LOS ANGELES (AP/KDKA) — Late rapper and Pittsburgh native Mac Miller was remembered at a benefit concert in Los Angeles that helped raise funds for charity.
During his performance, Travis Scott pointed toward an image of a toothless Miller as a child, recognizing the rapper, who grew up in Point Breeze, as a good-spirited person whose “soul will live forever.”
Scott’s performance and closing remarks came after other music performers, including Chance the Rapper, SZA and John Mayer took the stage Wednesday night to remember Miller’s life and career during the “Mac Miller: A Celebration of Life” benefit concert at a packed Greek Theater in Los Angeles. The concert launched the Mac Miller Circles Fund in honor of the hip-hop star and raised money for arts education in underserved communities.
- If you would like to donate to the Mac Miller Circles Fund, visit The Pittsburgh Foundation’s website here.
Throughout the show, many spoke highly of Miller, whose given name was Malcolm McCormick, and remembered him for being a funny person who smiled all the time even while he rapped. They called his music “fearless.”
“Thank you for the music you made, the opportunities you provided me with, but overall the friendships you built,” said Chance the Rapper, the Grammy Award-winning rapper, who performed the inspirational “Blessings” and “No Problem.”
“I met some of my friends through you,” the rapper added. “God bless you and your family, and this foundation.”
Miller was declared dead after paramedics found the 26-year-old hip-hop star unresponsive in his home on Sept. 7. The cause of death has not yet been announced after an autopsy was performed.
Miller’s rap lyrics often dealt with his depression and drug use over the years. He released his fifth album, “Swimming” in August. The rapper earned a wealth of respect from his musical peers and hip-hop greats including Jay Z and Chance the Rapper, and had an assortment of collaborations with Kendrick Lamar, Lil Wayne and Ty Dolla $ign.
“If there’s no Mac Miller, there is no me,” said singer SZA, who performed “Weekend” and “Love Galore.”
Miller drew headlines for his two-year relationship with singer Ariana Grande that ended earlier this year. He and the singer collaborated on her first Top 10 hit, the multiplatinum, “The Way,” which propelled her from teen TV stardom to pop star.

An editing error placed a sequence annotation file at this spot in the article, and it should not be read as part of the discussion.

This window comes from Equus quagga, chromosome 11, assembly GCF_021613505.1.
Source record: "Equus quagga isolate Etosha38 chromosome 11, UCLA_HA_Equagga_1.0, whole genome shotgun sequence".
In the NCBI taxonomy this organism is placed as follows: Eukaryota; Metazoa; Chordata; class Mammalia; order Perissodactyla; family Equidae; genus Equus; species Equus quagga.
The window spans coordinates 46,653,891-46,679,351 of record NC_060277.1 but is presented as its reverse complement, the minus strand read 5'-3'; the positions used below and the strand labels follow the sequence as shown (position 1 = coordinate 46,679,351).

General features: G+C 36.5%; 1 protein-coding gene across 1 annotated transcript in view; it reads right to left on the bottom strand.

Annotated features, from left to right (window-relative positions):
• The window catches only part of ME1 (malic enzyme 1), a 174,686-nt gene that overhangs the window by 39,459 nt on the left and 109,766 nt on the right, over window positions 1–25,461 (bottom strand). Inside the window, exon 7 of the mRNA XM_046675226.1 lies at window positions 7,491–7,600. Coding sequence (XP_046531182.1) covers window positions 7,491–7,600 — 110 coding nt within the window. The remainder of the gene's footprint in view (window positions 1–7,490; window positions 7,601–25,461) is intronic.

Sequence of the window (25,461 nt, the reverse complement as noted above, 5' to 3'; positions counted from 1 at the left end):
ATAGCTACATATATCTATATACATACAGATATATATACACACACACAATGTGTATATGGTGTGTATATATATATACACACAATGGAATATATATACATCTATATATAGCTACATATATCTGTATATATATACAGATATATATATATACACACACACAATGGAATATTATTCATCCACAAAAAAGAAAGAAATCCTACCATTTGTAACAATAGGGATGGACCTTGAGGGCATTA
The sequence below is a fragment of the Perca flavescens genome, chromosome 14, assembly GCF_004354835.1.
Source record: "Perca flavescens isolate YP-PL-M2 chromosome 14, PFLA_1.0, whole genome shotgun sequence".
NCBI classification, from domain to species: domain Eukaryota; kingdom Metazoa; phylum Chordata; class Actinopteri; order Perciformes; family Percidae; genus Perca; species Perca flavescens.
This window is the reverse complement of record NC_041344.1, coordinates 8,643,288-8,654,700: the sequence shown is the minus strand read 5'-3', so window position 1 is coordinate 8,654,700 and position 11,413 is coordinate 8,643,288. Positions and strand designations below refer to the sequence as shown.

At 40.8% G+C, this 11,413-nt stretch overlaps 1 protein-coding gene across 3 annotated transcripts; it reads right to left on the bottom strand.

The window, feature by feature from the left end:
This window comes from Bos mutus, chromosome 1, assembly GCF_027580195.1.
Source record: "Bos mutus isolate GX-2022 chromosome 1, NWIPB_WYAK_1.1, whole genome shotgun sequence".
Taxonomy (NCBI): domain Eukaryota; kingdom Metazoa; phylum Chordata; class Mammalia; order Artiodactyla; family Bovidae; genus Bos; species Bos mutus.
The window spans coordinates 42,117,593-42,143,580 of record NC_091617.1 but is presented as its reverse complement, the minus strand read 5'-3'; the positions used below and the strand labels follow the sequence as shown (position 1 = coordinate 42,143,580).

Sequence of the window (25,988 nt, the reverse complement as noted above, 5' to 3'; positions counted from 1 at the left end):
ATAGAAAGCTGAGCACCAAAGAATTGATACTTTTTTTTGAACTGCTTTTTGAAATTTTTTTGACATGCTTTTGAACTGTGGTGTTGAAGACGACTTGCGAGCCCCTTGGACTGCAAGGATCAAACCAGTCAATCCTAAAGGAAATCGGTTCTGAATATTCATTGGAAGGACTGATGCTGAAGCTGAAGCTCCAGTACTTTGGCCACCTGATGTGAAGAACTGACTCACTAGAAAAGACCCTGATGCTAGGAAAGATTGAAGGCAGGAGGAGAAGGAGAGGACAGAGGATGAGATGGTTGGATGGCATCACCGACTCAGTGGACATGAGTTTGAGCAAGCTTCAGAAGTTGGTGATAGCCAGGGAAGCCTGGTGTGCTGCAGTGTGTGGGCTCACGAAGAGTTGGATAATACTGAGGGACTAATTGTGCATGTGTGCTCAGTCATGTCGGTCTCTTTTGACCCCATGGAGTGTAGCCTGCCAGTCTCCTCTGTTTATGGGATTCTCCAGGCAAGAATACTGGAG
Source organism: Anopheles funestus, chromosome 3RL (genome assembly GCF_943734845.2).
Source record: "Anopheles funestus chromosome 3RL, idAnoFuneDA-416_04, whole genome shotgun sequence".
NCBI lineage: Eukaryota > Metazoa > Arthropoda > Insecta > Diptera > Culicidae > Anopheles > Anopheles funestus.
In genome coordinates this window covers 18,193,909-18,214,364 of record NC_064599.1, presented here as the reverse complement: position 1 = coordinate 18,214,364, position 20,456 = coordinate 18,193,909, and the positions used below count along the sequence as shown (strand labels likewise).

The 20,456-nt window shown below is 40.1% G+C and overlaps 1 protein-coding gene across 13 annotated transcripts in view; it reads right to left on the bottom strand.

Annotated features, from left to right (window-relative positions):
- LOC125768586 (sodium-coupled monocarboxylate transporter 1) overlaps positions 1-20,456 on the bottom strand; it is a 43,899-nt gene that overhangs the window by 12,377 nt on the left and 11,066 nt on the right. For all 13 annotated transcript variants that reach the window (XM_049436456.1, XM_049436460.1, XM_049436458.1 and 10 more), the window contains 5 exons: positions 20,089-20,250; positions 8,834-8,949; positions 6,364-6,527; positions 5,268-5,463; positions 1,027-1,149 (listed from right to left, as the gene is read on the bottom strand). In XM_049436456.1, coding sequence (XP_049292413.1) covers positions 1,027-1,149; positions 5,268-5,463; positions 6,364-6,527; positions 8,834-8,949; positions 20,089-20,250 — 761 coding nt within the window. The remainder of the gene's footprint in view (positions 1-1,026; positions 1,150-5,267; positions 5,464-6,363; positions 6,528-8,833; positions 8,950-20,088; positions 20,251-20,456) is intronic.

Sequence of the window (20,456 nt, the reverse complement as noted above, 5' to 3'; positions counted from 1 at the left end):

Grande wasn’t in attendance at the concert.
Even though Miller did not have his own song enter Top 40 radio, his popularity translated into a strong following on streaming networks. His debut album “Blue Side Park,” inspired by the playground in Pittsburgh’s Frick Park, went No. 1 on the Billboard Top 200 albums chart.
In the hours after his death, a makeshift memorial started to grow at the playground as fans visited to mourn and pay their respects. And in September, thousands of Miller’s fans gathered in Blue Slide Park for a vigil.
“It hits home for sure. It’s just incredible to come here knowing he’s been here,” said Johnny Rogan, of Lancaster, who attended the Pittsburgh vigil. “Knowing this was such an influence on his life and knowing he’s been such a big influence of mine.”
Crews put a fresh coat of paint on the blue slide for the vigil.
Ty Dolla $ign, Anderson Paak, Vince Staples, Miguel, Action Bronson each paid homage performing songs that featured them with Miller. ScHoolboy Q said he wrote his hit single “That Part” while Miller sat with him in the studio.
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Rae Sremmurd and Juicy J made surprise performances.
Some concertgoers, who showed up sporting their Halloween costumes, cheered “We love you, Mac Miller!!!” throughout the show.
During short breaks, flashback video clips were shown of Miller as an infant, child and adult along with several behind-the scene looks of him doing freestyle raps, performing in front of packed concerts, making jokes and him often playing the piano. As each artist took the stage, a variety of photos of Miller were on display behind them.
A collection of heartfelt and comical video messages were delivered from Pharrell, Donald Glover, Lil Wayne, Rick Ross, Pusha T, G-Eazy, and Tyler, the Creator. Actor Jason Sudeikis and NBA player Karl-Anthony Towns also offered messages via video.
“Man, I’ve been thinking about you a lot, like almost every day, at least once,” said Sudeikis of Miller. “Does that mean I love you? Maybe. No, c’mon man. Of course I do.”
There was also a moment of silence for the victims of the Pittsburgh synagogue shooting that left 11 dead and six wounded. Miller was a native of Pittsburgh.
After the show wrapped up, all the performers gathered on stage and watched a video montage of Miller. After it finished, the rapper’s mother, Karen Meyers, walked on stage, shook their hands and gave them a hug.
Meyers didn’t speak but everyone else’s remembrance of her son spoke volumes.
“He will be missed,” Paak said. “He will never be forgotten.”
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